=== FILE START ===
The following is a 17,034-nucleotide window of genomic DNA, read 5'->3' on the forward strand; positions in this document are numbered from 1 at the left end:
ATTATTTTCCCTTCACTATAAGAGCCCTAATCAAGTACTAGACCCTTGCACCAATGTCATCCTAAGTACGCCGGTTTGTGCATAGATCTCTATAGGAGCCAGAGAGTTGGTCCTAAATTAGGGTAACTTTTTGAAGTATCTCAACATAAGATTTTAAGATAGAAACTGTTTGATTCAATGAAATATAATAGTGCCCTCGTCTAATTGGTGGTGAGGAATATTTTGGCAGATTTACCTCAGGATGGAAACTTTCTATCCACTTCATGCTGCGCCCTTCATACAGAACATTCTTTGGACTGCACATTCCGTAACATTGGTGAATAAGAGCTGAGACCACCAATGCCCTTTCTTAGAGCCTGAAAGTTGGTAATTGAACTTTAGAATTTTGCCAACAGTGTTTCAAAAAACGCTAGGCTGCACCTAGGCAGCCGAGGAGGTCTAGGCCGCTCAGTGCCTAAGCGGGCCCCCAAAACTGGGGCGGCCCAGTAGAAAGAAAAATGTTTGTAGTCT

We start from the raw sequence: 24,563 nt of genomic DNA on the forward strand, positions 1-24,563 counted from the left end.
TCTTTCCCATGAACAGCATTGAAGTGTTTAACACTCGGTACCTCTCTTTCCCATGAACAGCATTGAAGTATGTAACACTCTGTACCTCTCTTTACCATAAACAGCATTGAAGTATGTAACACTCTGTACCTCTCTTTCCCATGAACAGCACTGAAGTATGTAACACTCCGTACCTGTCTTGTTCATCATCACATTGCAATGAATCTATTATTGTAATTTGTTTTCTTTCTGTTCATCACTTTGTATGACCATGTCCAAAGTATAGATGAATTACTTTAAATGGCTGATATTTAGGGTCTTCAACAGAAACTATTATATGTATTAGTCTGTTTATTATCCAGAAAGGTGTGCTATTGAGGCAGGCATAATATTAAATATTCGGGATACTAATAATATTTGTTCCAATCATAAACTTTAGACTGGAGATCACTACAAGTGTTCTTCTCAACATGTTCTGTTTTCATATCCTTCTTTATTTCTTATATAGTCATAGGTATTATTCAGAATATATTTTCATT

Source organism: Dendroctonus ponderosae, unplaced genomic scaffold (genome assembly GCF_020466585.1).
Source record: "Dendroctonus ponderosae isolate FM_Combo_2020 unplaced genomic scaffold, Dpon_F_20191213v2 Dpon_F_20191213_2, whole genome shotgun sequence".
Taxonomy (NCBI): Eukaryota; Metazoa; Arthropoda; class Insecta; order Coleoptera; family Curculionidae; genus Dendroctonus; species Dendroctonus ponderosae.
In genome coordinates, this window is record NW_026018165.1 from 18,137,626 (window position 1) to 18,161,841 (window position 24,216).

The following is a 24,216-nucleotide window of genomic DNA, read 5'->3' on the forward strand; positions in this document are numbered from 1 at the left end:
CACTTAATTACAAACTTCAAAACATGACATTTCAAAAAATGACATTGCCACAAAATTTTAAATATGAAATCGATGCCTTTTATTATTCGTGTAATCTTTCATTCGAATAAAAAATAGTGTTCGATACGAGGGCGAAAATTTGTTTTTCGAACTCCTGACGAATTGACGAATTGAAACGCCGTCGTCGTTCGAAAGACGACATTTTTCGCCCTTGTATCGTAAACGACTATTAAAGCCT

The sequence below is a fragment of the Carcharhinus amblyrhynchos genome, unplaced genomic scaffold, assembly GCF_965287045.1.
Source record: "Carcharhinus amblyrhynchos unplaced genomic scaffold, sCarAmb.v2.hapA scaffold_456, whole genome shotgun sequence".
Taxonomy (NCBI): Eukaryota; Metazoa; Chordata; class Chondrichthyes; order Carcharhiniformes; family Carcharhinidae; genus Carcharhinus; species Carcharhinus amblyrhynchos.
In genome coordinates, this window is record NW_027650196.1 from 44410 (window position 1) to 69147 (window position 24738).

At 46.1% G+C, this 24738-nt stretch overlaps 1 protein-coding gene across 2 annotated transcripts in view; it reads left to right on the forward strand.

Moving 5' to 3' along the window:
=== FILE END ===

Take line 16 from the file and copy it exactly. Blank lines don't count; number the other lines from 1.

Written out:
Moving 5' to 3' along the window: